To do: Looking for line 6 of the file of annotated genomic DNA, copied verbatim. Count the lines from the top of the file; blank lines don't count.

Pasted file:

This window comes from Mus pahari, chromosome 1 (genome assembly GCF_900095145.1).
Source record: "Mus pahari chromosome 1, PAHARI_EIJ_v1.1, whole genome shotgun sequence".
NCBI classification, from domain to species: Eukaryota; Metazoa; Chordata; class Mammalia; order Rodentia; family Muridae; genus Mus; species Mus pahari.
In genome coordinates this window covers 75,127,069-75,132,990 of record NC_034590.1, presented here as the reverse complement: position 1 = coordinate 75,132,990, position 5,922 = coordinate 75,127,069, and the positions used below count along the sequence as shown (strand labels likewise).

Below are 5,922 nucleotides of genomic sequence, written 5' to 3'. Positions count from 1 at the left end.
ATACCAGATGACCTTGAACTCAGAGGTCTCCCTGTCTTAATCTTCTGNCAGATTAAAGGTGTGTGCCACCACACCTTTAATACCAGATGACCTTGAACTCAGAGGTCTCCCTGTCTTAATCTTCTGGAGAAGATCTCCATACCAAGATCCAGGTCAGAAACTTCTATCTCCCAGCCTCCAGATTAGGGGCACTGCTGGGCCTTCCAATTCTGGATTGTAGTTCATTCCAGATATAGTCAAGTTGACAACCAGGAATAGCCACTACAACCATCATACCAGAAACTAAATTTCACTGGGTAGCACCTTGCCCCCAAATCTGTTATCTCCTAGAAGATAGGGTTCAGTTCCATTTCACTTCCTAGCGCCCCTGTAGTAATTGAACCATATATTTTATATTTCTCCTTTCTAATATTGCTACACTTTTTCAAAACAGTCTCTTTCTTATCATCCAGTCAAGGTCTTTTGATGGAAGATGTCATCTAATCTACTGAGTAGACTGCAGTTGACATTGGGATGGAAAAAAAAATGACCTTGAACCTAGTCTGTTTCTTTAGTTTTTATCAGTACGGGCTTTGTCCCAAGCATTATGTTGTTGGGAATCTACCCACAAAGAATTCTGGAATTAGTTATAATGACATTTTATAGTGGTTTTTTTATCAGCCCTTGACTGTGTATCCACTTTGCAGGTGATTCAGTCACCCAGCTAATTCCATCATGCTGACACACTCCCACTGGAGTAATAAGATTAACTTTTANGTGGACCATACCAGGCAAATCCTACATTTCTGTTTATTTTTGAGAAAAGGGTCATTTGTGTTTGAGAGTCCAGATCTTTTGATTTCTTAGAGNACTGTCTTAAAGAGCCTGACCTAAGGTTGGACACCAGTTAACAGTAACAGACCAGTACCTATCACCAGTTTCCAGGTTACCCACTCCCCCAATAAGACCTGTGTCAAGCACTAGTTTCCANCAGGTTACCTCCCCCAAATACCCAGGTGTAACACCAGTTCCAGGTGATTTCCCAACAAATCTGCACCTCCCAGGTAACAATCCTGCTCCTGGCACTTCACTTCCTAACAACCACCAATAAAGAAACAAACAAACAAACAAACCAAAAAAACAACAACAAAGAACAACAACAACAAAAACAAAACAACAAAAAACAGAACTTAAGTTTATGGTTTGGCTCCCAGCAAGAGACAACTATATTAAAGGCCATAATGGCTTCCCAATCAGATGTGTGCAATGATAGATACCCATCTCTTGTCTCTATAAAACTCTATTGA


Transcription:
ATACCAGATGACCTTGAACTCAGAGGTCTCCCTGTCTTAATCTTCTGNCAGATTAAAGGTGTGTGCCACCACACCTTTAATACCAGATGACCTTGAACTCAGAGGTCTCCCTGTCTTAATCTTCTGGAGAAGATCTCCATACCAAGATCCAGGTCAGAAACTTCTATCTCCCAGCCTCCAGATTAGGGGCACTGCTGGGCCTTCCAATTCTGGATTGTAGTTCATTCCAGATATAGTCAAGTTGACAACCAGGAATAGCCACTACAACCATCATACCAGAAACTAAATTTCACTGGGTAGCACCTTGCCCCCAAATCTGTTATCTCCTAGAAGATAGGGTTCAGTTCCATTTCACTTCCTAGCGCCCCTGTAGTAATTGAACCATATATTTTATATTTCTCCTTTCTAATATTGCTACACTTTTTCAAAACAGTCTCTTTCTTATCATCCAGTCAAGGTCTTTTGATGGAAGATGTCATCTAATCTACTGAGTAGACTGCAGTTGACATTGGGATGGAAAAAAAAATGACCTTGAACCTAGTCTGTTTCTTTAGTTTTTATCAGTACGGGCTTTGTCCCAAGCATTATGTTGTTGGGAATCTACCCACAAAGAATTCTGGAATTAGTTATAATGACATTTTATAGTGGTTTTTTTATCAGCCCTTGACTGTGTATCCACTTTGCAGGTGATTCAGTCACCCAGCTAATTCCATCATGCTGACACACTCCCACTGGAGTAATAAGATTAACTTTTANGTGGACCATACCAGGCAAATCCTACATTTCTGTTTATTTTTGAGAAAAGGGTCATTTGTGTTTGAGAGTCCAGATCTTTTGATTTCTTAGAGNACTGTCTTAAAGAGCCTGACCTAAGGTTGGACACCAGTTAACAGTAACAGACCAGTACCTATCACCAGTTTCCAGGTTACCCACTCCCCCAATAAGACCTGTGTCAAGCACTAGTTTCCANCAGGTTACCTCCCCCAAATACCCAGGTGTAACACCAGTTCCAGGTGATTTCCCAACAAATCTGCACCTCCCAGGTAACAATCCTGCTCCTGGCACTTCACTTCCTAACAACCACCAATAAAGAAACAAACAAACAAACAAACCAAAAAAACAACAACAAAGAACAACAACAACAAAAACAAAACAACAAAAAACAGAACTTAAGTTTATGGTTTGGCTCCCAGCAAGAGACAACTATATTAAAGGCCATAATGGCTTCCCAATCAGATGTGTGCAATGATAGATACCCATCTCTTGTCTCTATAAAACTCTATTGA